Abortion Supporters Need a Litmus Test, and Want Republicans to Give It to Them

Pro-choice media and Democrats want Republicans to apply a litmus test that no SCOTUS nominee should have to answer.

Let's be crystal clear here. Supreme Court nominees are not required to answer questions on how they'd rule on specific cases. In fact, they are constrained from doing so, since making that kind of public statement would prejudice an actual case before the Court--that would then require the justice, once approved by the Senate, to recuse him- or herself from the case.

Democrats do not want the next Supreme Court justice to be the deciding vote that overturns, or in any way in the smallest part, weakens the case law of Roe v. Wade, the 45 year old decision legalizing abortion in the U.S. They want a litmus test.

The president should probe his candidates — and apply litmus tests. He and his aides should ask potential nominees to declare themselves on Roe vs. Wade, Citizens United (which struck down limits on campaign contributions as a violation of free speech) and McDonald vs.Chicago (which upheld an individual right to own firearms).

When the Senate asks litmus-type questions, these would elicit very tried and true answers from nominees.

Going back to Judge Robert Bork, the New York Times called for a litmus test on abortion in 1987. Bork, the New Yorker wrote in 2009, "engaged the Judiciary Committee in a substantive discussion of his judicial philosophy, and the Senate, quite properly, voted him down, because of his narrow conception of the protections enshrined in the Bill of Rights." That led Sonia Sotomayor, a radical jurist who would invent "rights" out of whole cloth to achieve her liberal ends, to answer in her nomination hearing, when asked about her own judicial philosophy: "Simple: fidelity to the law. The task of a judge is not to make law—it is to apply the law." Gag me with a spoon, as the Valley Girls say.

So now, Democrats, cagey about accusations of "Borking" Trump's nominee, want to apply the shiv but keep the blood off themselves. They've attacked Republican Senator Susan Collins, whose pro-choice position is well known but certainly not in the league of NARAL, or Wendy Davis (aka Abortion Barbie), with Topher Spiro tweeting for people to "set her straight."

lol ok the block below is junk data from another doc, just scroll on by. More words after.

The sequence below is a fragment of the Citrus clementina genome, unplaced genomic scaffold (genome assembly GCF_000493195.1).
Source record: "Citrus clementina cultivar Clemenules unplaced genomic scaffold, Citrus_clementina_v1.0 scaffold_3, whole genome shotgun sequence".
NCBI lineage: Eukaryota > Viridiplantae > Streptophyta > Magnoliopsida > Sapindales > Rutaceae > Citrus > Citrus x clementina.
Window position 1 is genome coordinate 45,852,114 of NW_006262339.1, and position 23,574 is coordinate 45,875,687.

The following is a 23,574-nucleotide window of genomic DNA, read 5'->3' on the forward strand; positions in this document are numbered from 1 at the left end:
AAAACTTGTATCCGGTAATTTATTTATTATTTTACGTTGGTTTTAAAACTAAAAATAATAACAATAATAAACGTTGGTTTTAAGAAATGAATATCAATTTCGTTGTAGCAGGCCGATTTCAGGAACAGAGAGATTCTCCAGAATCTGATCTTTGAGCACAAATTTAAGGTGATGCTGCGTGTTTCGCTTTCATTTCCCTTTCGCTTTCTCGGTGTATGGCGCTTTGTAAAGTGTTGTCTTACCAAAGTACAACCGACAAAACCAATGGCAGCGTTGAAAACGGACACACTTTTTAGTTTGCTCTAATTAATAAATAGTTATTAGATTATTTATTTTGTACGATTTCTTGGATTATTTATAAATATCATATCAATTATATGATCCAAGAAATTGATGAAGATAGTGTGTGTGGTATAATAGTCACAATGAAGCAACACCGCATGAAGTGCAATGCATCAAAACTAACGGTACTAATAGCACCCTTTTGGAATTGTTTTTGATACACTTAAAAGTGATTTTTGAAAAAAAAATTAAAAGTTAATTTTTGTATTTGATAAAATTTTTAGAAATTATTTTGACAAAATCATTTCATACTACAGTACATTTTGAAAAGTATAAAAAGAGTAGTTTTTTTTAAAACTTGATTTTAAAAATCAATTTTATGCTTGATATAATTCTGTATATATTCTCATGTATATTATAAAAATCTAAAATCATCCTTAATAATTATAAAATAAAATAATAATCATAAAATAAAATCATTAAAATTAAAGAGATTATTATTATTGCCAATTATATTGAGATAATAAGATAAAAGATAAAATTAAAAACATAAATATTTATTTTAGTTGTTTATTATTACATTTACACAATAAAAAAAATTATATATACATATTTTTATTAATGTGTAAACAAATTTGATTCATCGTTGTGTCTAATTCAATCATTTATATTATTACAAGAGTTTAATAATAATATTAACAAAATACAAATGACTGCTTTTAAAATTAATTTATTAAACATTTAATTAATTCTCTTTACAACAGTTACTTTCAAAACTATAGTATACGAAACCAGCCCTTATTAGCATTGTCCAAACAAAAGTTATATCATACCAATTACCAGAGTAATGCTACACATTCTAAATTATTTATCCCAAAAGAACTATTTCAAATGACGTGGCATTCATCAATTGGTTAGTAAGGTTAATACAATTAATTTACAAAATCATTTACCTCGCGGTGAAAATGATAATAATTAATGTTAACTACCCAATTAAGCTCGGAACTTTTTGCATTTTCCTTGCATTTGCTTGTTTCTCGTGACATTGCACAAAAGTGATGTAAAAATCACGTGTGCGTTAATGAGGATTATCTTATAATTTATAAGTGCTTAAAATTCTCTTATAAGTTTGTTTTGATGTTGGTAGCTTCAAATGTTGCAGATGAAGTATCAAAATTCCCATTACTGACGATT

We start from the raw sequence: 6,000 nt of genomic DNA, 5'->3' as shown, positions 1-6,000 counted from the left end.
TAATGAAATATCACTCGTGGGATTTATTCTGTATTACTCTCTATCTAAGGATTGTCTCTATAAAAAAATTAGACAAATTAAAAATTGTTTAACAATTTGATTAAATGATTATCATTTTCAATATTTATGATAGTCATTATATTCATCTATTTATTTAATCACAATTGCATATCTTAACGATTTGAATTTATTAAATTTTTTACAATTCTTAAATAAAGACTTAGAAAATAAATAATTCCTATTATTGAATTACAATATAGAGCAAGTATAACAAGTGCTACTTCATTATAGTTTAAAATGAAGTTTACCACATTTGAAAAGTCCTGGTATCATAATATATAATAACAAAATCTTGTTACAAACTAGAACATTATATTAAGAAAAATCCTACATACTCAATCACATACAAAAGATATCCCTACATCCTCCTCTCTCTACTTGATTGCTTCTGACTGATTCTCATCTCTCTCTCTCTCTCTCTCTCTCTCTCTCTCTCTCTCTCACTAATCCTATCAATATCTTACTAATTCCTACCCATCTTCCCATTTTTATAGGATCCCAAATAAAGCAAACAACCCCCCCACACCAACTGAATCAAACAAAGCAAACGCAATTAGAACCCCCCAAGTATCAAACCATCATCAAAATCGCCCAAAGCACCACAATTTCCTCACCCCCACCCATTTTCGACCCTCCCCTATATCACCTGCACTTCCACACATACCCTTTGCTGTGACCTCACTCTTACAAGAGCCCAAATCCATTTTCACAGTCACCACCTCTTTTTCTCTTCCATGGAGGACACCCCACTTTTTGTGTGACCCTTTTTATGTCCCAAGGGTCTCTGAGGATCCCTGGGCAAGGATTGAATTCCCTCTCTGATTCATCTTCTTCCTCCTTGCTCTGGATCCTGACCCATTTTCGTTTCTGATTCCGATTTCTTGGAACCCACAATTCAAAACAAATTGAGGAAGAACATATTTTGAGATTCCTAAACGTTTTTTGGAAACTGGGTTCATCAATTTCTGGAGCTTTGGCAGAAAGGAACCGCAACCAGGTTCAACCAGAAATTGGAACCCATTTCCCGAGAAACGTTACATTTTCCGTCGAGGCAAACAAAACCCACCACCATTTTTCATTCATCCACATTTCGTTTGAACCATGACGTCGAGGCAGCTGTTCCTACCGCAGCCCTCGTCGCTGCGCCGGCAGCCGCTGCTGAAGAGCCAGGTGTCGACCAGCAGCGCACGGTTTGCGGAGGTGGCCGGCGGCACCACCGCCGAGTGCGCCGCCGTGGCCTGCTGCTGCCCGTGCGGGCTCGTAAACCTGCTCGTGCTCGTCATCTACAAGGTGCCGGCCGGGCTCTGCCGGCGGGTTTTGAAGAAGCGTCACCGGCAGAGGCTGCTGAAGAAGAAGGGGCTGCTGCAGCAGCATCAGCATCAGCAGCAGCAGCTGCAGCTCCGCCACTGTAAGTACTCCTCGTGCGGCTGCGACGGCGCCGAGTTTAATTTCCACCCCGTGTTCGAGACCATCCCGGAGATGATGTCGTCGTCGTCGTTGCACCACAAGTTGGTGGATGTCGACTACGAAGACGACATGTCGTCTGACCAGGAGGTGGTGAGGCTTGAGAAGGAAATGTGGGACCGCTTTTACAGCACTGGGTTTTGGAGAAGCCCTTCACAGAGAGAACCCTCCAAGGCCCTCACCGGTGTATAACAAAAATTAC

Democrats need Sens. Murkowski and Collins to vote against and actively oppose Trump's nominee, but Murkowski never said she'd apply a litmus test.

"My standards for Supreme Court nominees are extremely high," she tweeted. I don't see how Murkowski would vote against a Trump nominee unless, during questioning, they explicitly say they'd vote to overturn Rowe. That shouldn't happen.

Eli Watkins, at CNN, took Maine Senator Lisa Collins statements on the record and interpreted them as a litmus test, though she specifically denied it.

Nevertheless, Collins said Trump told her he would not ask a nominee how he or she would vote on Roe. She went on to say she did not believe Justice Neil Gorsuch, a conservative judge she voted to confirm last year, would vote to overturn Roe v. Wade either.

"I actually don't," she said of Gorsuch joining an opinion overturning Roe. "I had a very long discussion with Justice Gorsuch in my office and he pointed out to me that he is a co-author of a whole book on precedent."

Any Supreme Court nominee should not answer a question on how they'd vote on a case to overturn Rowe v. Wade. There are simply too many avenues for any case appearing before the Court to take. Would it be a case based on states' rights? On personhood? On fetal pain? On the First Amendment? Deciding that Rowe v. Wade is sacrosanct from all legal challenges in advance is not a quality anyone--Democrats included--should want on the Court.

That litmus test is the position of a radical, as bad as one who would say they'd never rule against a Christian because of freedom of conscience. There are situations where a Christian, regardless of the First Amendment, can be wrong (slavery, for example).

The pro-choice media, and Democrats, are being disingenuous, choosing their own litmus tests, while rejecting others, but wanting Republican senators to apply them.

Comments
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Paul C
Paul C

@Real -- We can speculate all day and night about how Christian leaders might react personally in some hypothetical situation, but I don't see how that matters to anybody.

What does matter is what they say to their respective flocks, and how this effects policy in our country.